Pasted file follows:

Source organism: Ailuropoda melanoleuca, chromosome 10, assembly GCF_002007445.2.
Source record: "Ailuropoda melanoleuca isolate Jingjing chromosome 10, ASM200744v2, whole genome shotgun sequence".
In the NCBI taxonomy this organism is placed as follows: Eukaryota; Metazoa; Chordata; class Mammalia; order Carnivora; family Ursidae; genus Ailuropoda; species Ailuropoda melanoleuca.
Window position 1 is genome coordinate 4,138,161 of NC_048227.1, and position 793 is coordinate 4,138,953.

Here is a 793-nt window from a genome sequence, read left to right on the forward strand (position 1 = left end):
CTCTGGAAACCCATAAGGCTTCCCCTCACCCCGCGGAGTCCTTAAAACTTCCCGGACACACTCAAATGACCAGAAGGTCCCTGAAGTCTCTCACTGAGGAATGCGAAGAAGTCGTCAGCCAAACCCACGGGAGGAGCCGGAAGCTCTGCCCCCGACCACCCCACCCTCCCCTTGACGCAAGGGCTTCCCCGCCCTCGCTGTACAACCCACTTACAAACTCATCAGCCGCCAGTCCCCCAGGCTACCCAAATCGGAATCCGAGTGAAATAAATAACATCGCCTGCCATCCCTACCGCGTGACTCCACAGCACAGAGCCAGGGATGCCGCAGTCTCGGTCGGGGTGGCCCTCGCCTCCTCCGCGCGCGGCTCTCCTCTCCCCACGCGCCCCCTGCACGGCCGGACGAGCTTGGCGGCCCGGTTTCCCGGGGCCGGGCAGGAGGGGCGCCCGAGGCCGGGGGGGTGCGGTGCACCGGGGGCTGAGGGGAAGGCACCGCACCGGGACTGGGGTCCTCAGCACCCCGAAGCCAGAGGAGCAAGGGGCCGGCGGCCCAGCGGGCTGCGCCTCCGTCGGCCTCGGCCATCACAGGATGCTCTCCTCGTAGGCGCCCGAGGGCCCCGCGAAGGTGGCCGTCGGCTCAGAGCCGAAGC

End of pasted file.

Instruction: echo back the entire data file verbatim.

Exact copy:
Source organism: Ailuropoda melanoleuca, chromosome 10, assembly GCF_002007445.2.
Source record: "Ailuropoda melanoleuca isolate Jingjing chromosome 10, ASM200744v2, whole genome shotgun sequence".
In the NCBI taxonomy this organism is placed as follows: Eukaryota; Metazoa; Chordata; class Mammalia; order Carnivora; family Ursidae; genus Ailuropoda; species Ailuropoda melanoleuca.
Window position 1 is genome coordinate 4,138,161 of NC_048227.1, and position 793 is coordinate 4,138,953.

Here is a 793-nt window from a genome sequence, read left to right on the forward strand (position 1 = left end):
CTCTGGAAACCCATAAGGCTTCCCCTCACCCCGCGGAGTCCTTAAAACTTCCCGGACACACTCAAATGACCAGAAGGTCCCTGAAGTCTCTCACTGAGGAATGCGAAGAAGTCGTCAGCCAAACCCACGGGAGGAGCCGGAAGCTCTGCCCCCGACCACCCCACCCTCCCCTTGACGCAAGGGCTTCCCCGCCCTCGCTGTACAACCCACTTACAAACTCATCAGCCGCCAGTCCCCCAGGCTACCCAAATCGGAATCCGAGTGAAATAAATAACATCGCCTGCCATCCCTACCGCGTGACTCCACAGCACAGAGCCAGGGATGCCGCAGTCTCGGTCGGGGTGGCCCTCGCCTCCTCCGCGCGCGGCTCTCCTCTCCCCACGCGCCCCCTGCACGGCCGGACGAGCTTGGCGGCCCGGTTTCCCGGGGCCGGGCAGGAGGGGCGCCCGAGGCCGGGGGGGTGCGGTGCACCGGGGGCTGAGGGGAAGGCACCGCACCGGGACTGGGGTCCTCAGCACCCCGAAGCCAGAGGAGCAAGGGGCCGGCGGCCCAGCGGGCTGCGCCTCCGTCGGCCTCGGCCATCACAGGATGCTCTCCTCGTAGGCGCCCGAGGGCCCCGCGAAGGTGGCCGTCGGCTCAGAGCCGAAGC